The South Korean Foreign Ministry, during its weekly press briefing on Tuesday, did not address the reported defection of a North Korean national allegedly seeking asylum in Seoul’s diplomatic mission in Hong Kong.
Beijing also has refrained from comment on reports that Jong Yol Ri, an 18-year-old North Korean student who was attending an international mathematics competition in Hong Kong, last week sought refuge in the South Korean consulate, according to the South China Morning Post newspaper.
Hong Kong police have since increased their presence around the Far East Finance Center where the consulate is located.
China’s hard line
South Korea is not expected to make a public plea to China to allow the North Korean student to leave for Seoul or a third country on humanitarian grounds.
"If you pressure Beijing too much they could do it just for the sake of really going the other way, instead of responding to public pressure," said Arnold Fang, East Asia researcher for the human rights organization Amnesty International in Hong Kong.
Instead, the two sides will likely engage in quiet negotiations.
To discourage asylum seekers, Beijing is known to wait months and even years before expelling defectors to a third county.
"During a period of one to two years, which is not short, [the South Korean government] negotiates with the Chinese government and the defectors are expelled, by about that time people tend to forget," said Kim Yong-hwa of the North Korean Refugees' Human Rights Association in Korea.
In the late 1990s and early 2000s, an almost constant influx of North Korean asylum seekers climbed the walls of foreign diplomatic missions in China.
On one day alone in 2004, 44 North Korean men, women and children entered the Canadian Embassy in Beijing seeking asylum.
Forcing asylum seekers to remain basically as captives inside foreign diplomatic missions in China, and increasing security on both sides of the Sino-North Korean border, has greatly reduced the number of North Korean asylum seekers in China in recent years.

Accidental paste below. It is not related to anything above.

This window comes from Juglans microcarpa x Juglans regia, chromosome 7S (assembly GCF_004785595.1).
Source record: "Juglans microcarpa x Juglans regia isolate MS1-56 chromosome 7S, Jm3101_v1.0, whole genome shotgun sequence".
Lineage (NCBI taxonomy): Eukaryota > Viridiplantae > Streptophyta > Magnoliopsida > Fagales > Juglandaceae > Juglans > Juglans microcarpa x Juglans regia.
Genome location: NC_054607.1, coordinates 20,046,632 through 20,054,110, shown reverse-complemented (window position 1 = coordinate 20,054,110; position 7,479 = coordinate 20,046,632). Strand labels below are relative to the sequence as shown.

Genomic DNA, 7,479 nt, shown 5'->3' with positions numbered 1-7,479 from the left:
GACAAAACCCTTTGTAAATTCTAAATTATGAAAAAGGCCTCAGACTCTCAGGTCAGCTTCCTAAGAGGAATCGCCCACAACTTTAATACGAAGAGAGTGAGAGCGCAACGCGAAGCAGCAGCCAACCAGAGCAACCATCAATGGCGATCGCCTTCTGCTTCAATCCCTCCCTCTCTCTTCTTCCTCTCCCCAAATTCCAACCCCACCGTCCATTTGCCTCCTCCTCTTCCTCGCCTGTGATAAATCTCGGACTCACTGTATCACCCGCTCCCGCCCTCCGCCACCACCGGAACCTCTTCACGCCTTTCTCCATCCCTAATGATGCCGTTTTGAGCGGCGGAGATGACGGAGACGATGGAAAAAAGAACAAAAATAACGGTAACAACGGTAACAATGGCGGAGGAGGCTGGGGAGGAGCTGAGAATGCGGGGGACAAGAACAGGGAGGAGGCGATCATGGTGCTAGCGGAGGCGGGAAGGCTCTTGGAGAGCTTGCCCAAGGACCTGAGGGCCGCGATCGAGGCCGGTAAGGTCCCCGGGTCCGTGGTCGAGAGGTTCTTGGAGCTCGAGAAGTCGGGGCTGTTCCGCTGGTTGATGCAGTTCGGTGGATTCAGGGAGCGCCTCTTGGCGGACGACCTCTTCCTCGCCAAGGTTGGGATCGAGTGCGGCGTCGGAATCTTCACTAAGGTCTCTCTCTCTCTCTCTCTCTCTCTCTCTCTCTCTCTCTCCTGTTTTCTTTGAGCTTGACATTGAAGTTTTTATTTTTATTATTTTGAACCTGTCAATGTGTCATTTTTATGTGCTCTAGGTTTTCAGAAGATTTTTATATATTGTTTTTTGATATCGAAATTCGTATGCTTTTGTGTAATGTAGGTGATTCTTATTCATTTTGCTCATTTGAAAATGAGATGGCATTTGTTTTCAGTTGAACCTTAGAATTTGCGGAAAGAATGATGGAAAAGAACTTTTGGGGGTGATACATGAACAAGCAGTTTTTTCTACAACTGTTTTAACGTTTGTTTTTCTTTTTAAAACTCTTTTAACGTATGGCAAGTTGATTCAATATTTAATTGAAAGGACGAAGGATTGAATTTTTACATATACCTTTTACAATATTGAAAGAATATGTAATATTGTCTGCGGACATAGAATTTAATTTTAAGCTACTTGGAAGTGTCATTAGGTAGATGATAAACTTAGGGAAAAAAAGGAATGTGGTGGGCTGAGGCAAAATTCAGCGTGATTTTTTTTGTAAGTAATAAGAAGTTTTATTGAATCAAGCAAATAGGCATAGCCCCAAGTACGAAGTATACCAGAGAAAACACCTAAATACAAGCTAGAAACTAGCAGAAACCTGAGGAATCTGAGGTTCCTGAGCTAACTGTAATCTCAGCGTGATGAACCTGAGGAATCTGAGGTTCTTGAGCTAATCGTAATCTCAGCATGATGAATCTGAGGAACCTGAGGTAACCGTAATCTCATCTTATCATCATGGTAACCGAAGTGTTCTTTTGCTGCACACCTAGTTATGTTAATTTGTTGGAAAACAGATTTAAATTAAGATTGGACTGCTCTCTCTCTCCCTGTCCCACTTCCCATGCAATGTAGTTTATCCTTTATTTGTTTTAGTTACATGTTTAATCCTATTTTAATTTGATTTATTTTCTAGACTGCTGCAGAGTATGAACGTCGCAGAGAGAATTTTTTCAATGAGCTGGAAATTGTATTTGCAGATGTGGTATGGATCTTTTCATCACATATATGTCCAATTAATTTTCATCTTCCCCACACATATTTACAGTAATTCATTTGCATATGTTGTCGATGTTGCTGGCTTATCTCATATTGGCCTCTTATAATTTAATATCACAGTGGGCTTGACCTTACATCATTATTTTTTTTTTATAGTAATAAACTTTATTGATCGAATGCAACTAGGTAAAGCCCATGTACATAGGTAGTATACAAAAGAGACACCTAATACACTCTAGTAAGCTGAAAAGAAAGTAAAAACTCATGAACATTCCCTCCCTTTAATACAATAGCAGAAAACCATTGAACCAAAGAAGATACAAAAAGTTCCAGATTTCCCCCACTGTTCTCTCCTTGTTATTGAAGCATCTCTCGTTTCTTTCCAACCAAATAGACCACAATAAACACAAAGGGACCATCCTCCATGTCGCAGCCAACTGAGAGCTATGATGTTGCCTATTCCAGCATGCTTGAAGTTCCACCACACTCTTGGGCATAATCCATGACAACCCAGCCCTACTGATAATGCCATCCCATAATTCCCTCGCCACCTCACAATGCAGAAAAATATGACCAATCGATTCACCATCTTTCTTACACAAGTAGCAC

Harsh penalties for the families that defectors leave behind has also greatly decreased overall defections from the North, especially among the elites.
North Koreans still cross into China to escape extremely impoverished conditions at home.
But most organizations that aid North Korean defectors today avoid seeking asylum in China or expecting any assistance from the South Korean government.
"We do not seek governmental help and they have not offered it. And we’re fine with that arrangement," said Tim Peters, the director of Helping Hands Korea, a Christian aid organization for North Korean defectors in Seoul.
An estimated 100,000 undocumented North Koreans currently live in China, most near the border area.
Christian organizations, human rights groups, as well as private guides who charge thousands of dollars, help defectors in China arrange for transportation and documents to secure passage to a bordering country.
Some, like Vietnam and Mongolia, have imposed stricter border security. Many now head to Laos or even try to continue on to Thailand, where the government has allowed North Koreans safe transit to South Korea.
The journey for defectors is fraught with danger and physically demanding, usually requiring several long bus trips.
"The fear of forced repatriation is a nightmare that they face 24 [hours], seven [days a week], 365 days a year," said Peters.
Beijing considers defectors economic migrants rather than refugees, and will forcefully repatriate undocumented North Koreans, even though the United Nations Committee Against Torture warns that returning defectors face systematic torture and harassment in the North.
Youmi Kim in Seoul contributed to this report.